2017 Economic Calendar
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Industrial Production  
Released On 5/16/2017 9:15:00 AM For Apr, 2017
PriorPrior RevisedConsensusConsensus RangeActual
Production - M/M change0.5 %0.4 %0.4 %0.2 % to 1.1 %1.0 %
Manufacturing - M/M-0.4 %0.3 %0.2 % to 0.6 %1.0 %
Capacity Utilization Rate - Level76.1 %76.3 %75.9 % to 76.4 %76.7 %

The manufacturing sector did in fact surge during April, to more than reverse contraction in March. Industrial production rose a stronger-than-expected 1.0 percent with the manufacturing component, after falling 0.4 percent in March, also up 1.0 percent. These are the strongest monthly gains for both of these readings since February 2014.

Gains are spread throughout the manufacturing sector led by motor vehicles where volumes surged 5.0 percent in the month. And business equipment, in a positive indication for second-quarter business investment, rose a very sharp 1.2 percent. Production of consumer goods was even stronger, up 1.5 percent. Two negatives are hi-tech industries with a small decline and also construction supplies which posted a second straight dip that offers a reminder of this morning's disappointing housing starts report.

Turning back to positives, mining is a major strength of April's report, up 1.2 percent to more than reverse March's 0.4 percent decline. Utility output is another positive, up 0.7 percent on top of March's weather-related 8.2 percent record surge.

April is proving an uneven month for economic data, led on the positive side by this report and the monthly employment report but offset by weakness in retail sales, housing starts, and consumer inflation. But for manufacturing, today's news is very positive and helps vindicate what has been a long run of very strong signals from regional reports including the Philly Fed. Last year was dead flat for manufacturing but this year, especially after this report, looks for now to be solidly positive. Watch for May's Philly Fed report on Thursday.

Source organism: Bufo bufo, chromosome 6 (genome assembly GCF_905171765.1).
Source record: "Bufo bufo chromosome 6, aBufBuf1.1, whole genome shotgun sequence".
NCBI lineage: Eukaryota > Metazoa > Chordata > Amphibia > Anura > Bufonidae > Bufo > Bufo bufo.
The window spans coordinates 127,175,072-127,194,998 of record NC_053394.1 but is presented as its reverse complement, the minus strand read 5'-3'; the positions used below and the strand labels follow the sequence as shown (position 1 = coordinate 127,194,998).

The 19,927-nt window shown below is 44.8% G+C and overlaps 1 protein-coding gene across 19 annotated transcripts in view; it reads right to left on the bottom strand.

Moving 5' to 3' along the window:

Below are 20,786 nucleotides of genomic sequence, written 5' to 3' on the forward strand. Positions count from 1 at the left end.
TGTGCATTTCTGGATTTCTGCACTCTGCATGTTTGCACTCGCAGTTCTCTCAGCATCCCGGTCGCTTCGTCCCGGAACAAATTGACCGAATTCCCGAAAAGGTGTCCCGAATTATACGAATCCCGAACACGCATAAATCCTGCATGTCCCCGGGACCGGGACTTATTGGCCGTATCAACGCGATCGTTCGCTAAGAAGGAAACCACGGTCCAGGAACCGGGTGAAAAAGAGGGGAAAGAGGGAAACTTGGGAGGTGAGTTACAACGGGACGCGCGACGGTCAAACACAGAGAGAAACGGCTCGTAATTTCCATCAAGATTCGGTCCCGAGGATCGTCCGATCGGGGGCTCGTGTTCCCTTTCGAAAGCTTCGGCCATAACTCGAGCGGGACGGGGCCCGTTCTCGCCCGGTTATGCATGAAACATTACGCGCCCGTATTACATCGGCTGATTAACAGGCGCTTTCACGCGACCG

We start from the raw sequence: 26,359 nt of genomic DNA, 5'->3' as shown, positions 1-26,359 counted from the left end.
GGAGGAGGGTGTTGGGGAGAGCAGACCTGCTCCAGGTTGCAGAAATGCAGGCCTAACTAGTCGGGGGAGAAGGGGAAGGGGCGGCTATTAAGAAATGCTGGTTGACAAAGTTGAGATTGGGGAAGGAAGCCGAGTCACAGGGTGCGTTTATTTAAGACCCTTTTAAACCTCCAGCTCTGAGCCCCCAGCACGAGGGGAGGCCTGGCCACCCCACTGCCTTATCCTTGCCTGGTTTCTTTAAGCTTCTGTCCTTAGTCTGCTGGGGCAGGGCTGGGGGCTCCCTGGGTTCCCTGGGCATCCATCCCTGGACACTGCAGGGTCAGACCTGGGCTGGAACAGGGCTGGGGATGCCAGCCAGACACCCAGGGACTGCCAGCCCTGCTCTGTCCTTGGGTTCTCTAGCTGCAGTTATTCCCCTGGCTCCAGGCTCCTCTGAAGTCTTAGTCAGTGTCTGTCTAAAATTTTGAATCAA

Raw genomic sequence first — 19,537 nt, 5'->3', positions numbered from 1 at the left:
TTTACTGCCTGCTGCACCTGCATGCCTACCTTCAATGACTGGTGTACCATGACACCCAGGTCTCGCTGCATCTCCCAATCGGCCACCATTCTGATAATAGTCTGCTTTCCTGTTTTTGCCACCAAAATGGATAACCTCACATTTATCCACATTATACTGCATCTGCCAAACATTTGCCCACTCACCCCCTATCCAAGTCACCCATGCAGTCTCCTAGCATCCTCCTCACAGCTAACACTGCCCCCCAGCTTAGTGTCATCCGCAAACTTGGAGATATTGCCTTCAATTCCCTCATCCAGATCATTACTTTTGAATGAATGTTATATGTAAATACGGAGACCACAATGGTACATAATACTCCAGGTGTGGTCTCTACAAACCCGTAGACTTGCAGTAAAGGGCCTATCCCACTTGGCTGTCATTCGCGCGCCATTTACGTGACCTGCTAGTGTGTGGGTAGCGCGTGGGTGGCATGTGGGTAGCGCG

Note that traditional non-NAICS numbers for industrial production may differ marginally from NAICS basis figures.

Consensus Outlook
Manufacturing production is expected to bounce back from March's 0.4 percent decline with a consensus gain of 0.3 percent. Heavy weather was behind March's manufacturing drop and also March's record 8.6 percent monthly surge in utility output which lifted overall industrial production to a 0.5 percent gain. The consensus for the overall rate in April is 0.4 percent with the capacity utilization consensus at 76.3 percent vs March's 76.1 percent.

The Federal Reserve's monthly index of industrial production and the related capacity indexes and capacity utilization rates cover manufacturing, mining, and electric and gas utilities. The industrial sector, together with construction, accounts for the bulk of the variation in national output over the course of the business cycle. The production index measures real output and is expressed as a percentage of real output in a base year, currently 2012. The capacity index, which is an estimate of sustainable potential output, is also expressed as a percentage of actual output in 2012. The rate of capacity utilization equals the seasonally adjusted output index expressed as a percentage of the related capacity index.

The index of industrial production is available nationally by market and industry groupings. The major groupings are comprised of final products (such as consumer goods, business equipment and construction supplies), intermediate products and materials. The industry groupings are manufacturing (further subdivided into durable and nondurable goods), mining and utilities. The capacity utilization rate -- reflecting the resource utilization of the nation's output facilities -- is available for the same market and industry groupings.

Industrial production was also revised to NAICS (North American Industry Classification System) in the early 2000s. Unlike other economic series that lost much historical data prior to 1992, the Federal Reserve Board was able to reconstruct historical data that go back more than 30 years.  Why Investors Care
The industrial sector accounts for less than 20 percent of GDP. Yet, it creates much of the cyclical variability in the economy.
Data Source: Haver Analytics
The capacity utilization rate reflects the limits to operating the nation's factories, mines and utilities. In the past, supply bottlenecks created inflationary pressures as the utilization rate hit 84 to 85 percent.
Data Source: Haver Analytics

2017 Release Schedule
Released On: 1/182/153/174/185/166/157/148/179/1510/1711/1612/15
Release For: DecJanFebMarAprMayJunJulAugSepOctNov

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